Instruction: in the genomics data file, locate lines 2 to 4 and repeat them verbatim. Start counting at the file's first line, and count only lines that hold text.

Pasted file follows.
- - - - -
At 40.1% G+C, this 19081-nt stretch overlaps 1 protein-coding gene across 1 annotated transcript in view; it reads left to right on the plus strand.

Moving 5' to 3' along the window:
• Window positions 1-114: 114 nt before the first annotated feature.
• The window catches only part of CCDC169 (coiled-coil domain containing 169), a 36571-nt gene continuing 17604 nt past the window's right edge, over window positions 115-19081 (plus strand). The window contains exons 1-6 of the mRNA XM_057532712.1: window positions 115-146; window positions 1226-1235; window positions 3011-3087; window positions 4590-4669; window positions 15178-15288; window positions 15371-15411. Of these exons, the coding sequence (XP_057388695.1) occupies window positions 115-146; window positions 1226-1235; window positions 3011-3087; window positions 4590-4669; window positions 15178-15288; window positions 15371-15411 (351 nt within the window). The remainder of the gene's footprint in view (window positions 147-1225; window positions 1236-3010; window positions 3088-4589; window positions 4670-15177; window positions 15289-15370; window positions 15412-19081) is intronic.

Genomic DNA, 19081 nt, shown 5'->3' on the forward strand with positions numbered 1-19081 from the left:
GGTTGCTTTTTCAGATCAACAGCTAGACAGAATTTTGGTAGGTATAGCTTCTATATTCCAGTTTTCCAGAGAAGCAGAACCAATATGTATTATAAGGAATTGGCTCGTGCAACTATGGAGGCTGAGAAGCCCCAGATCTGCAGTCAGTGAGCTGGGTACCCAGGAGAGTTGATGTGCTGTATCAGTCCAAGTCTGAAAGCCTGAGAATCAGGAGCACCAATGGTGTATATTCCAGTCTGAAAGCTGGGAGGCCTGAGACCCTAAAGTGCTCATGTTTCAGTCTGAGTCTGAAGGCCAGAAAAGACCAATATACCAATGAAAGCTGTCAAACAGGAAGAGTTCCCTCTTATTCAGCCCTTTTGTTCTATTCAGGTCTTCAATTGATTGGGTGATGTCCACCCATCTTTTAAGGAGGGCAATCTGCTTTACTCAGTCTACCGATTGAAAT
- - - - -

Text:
Moving 5' to 3' along the window:
• Window positions 1-114: 114 nt before the first annotated feature.
• The window catches only part of CCDC169 (coiled-coil domain containing 169), a 36571-nt gene continuing 17604 nt past the window's right edge, over window positions 115-19081 (plus strand). The window contains exons 1-6 of the mRNA XM_057532712.1: window positions 115-146; window positions 1226-1235; window positions 3011-3087; window positions 4590-4669; window positions 15178-15288; window positions 15371-15411. Of these exons, the coding sequence (XP_057388695.1) occupies window positions 115-146; window positions 1226-1235; window positions 3011-3087; window positions 4590-4669; window positions 15178-15288; window positions 15371-15411 (351 nt within the window). The remainder of the gene's footprint in view (window positions 147-1225; window positions 1236-3010; window positions 3088-4589; window positions 4670-15177; window positions 15289-15370; window positions 15412-19081) is intronic.